For many people, the terms “personality test” and “Myers-Briggs” are basically synonymous. The famous test is widely considered the gold standard in categorizing people by personality type, and odds are you’ve taken it at least once or twice in your lifetime.
While I myself have taken the Myers-Briggs a handful of times, I somehow always felt like it sort of got me but was never even close to 100% capturing the complexity of personhood. I chalked it up to just being someone who doesn’t really enjoy personality tests (How can four letters capture any of us? I reasoned) and moved on with my life.
However, after recently explaining my thoughts on the matter to a friend, she recommended I take a personality test called the “Enneagram” and sent me a link to a website that offered it for free.
I had never heard of this particular test before (and was honestly pretty suspicious — it sounded a little too “new agey” for my tastes), but upon further reading, I discovered that it’s actually a legitimate test that rivals Myers-Briggs in popularity in business and human resource settings and in spiritual/personal-growth seminars. Instead of trying to put us into neat little boxes (aka INTJ, ENFP, etc.), the Enneagram views personalities as fluid and interconnected and is less concerned with how we behave than with why we behave that way.
It ultimately sorts you into one of nine personality types and explains what you’re like when at your healthiest and unhealthiest emotional states (which also means that two people who outwardly seem very different could actually be the same type — they’re just on different ends of the spectrum).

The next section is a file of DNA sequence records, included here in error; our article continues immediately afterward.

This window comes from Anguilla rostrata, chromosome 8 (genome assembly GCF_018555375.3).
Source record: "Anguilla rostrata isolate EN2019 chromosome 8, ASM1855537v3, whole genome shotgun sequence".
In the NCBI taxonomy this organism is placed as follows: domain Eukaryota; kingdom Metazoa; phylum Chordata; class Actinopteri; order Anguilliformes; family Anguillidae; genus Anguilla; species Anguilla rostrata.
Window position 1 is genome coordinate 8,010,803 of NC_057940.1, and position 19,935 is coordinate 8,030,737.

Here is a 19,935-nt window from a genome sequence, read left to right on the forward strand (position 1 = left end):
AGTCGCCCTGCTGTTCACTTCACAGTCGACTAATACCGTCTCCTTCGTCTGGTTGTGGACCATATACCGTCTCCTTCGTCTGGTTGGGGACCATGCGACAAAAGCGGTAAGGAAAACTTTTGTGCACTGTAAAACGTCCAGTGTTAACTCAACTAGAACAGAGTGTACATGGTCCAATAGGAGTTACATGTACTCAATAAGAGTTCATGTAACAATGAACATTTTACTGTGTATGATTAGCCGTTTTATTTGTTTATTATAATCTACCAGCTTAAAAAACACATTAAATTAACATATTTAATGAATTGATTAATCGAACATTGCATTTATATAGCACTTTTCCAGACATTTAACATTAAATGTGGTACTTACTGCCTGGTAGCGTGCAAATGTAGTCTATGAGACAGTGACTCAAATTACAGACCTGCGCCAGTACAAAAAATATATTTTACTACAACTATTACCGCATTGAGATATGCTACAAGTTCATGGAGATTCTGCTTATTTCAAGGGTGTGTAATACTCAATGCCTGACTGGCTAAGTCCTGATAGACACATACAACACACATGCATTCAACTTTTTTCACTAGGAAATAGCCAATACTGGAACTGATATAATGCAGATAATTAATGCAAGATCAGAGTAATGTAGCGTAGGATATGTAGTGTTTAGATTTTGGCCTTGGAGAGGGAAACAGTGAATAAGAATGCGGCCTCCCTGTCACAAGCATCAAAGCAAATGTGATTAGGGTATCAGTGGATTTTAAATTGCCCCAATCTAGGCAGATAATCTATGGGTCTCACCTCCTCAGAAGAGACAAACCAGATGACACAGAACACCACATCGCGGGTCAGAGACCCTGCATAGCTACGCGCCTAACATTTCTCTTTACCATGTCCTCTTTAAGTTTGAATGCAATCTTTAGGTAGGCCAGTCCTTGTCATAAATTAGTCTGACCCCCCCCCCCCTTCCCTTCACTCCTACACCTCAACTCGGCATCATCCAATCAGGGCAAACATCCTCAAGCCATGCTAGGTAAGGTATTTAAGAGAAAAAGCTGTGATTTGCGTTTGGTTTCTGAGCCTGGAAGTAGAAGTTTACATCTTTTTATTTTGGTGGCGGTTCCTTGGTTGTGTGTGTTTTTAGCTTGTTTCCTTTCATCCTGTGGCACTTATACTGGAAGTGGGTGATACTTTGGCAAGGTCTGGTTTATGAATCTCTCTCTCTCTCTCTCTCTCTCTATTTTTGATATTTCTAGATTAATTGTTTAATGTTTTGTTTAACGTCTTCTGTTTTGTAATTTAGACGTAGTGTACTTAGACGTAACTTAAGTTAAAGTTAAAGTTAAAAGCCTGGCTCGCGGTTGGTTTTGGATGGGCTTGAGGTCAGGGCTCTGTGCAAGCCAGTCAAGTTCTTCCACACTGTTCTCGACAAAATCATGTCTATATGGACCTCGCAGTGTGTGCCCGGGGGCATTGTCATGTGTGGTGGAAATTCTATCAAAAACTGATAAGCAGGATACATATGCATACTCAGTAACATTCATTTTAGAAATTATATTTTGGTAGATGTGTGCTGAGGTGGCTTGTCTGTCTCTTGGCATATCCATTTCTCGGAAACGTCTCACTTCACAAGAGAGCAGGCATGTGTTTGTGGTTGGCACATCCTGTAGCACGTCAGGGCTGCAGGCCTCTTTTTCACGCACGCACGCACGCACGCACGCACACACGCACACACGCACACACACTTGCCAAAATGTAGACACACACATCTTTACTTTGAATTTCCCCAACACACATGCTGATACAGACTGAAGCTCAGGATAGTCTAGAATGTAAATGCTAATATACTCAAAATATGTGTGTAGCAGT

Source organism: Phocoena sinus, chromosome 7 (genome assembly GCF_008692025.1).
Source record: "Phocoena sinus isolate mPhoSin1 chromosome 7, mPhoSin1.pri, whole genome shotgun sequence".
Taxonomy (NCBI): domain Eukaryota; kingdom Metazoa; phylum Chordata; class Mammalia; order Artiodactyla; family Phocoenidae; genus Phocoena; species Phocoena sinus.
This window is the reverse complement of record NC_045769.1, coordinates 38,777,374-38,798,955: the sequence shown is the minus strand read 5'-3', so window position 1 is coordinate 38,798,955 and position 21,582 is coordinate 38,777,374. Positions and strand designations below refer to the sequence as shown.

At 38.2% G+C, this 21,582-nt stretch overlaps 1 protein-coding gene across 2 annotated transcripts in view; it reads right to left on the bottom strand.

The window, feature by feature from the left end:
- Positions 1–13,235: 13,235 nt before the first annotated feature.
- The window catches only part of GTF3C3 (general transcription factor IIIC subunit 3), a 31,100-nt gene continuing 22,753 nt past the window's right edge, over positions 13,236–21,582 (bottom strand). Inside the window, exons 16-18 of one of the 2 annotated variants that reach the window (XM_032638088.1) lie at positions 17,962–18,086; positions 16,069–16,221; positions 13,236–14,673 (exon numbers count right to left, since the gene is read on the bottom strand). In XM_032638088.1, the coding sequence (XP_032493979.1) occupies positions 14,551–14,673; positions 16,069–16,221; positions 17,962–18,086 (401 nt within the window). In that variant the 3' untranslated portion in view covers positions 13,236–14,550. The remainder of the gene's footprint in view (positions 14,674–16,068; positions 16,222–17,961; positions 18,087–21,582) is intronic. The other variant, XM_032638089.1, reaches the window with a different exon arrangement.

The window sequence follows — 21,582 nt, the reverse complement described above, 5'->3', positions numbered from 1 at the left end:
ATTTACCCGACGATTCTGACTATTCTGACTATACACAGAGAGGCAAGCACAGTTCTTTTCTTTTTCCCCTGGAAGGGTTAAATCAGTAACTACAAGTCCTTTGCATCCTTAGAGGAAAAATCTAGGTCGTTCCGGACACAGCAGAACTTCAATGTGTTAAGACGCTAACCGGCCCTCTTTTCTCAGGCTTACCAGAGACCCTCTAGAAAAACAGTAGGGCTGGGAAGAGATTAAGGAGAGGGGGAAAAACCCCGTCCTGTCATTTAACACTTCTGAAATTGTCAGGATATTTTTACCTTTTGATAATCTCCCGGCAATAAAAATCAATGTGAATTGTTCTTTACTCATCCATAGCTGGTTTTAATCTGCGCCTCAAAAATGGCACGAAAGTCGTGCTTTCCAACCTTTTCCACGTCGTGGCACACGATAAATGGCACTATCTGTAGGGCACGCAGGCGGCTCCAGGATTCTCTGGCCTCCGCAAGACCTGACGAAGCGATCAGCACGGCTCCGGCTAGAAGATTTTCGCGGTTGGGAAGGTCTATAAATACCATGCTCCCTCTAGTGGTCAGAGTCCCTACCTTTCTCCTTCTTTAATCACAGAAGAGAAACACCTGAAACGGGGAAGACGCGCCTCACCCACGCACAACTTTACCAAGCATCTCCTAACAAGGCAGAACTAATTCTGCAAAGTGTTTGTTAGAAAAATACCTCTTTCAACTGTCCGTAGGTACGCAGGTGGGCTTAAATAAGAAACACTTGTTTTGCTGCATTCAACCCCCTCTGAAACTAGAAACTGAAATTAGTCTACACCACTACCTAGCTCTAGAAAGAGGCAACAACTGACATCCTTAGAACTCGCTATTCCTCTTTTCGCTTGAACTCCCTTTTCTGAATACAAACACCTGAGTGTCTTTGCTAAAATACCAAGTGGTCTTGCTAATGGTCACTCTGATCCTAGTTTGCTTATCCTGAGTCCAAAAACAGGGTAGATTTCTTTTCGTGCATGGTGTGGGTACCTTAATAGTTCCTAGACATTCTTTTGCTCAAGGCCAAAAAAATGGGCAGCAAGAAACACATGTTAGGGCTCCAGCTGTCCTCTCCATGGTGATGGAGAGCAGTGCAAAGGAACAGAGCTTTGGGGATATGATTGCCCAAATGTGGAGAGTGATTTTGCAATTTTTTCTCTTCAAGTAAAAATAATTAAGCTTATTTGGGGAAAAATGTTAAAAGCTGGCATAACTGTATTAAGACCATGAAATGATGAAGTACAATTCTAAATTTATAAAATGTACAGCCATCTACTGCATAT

I ultimately thought, Why not? (again, it’s free and takes less than 15 minutes) and commenced The Enneagram.
And I was legitimately BLOWN AWAY by how accurate it was.
I was categorized as a 6 wing 5 (which means I’m a personality type 6 with some 5-like tendencies, also known as “The Loyalist”). The results got into things like my deepest fears, my greatest insecurities, and my key motivators for doing many of the things I do — both the good and the bad. Sometimes it was almost cuttingly accurate — as if your most honest, no-BS friend sat you down and told you exactly what you needed to work on. But at the same time, it helped me understand myself and my dynamics with other people so much. It honestly felt a lot like a free therapy session.
I have since recommended the Enneagram to basically every single person in my life and have gotten almost unanimous feedback that it’s scarily accurate. If you’re interested in taking the test yourself, you can find a free version here (I recommend you start with the “Classical Enneagram Test,” aka the first one on the page).
Good luck! And tell us what you think!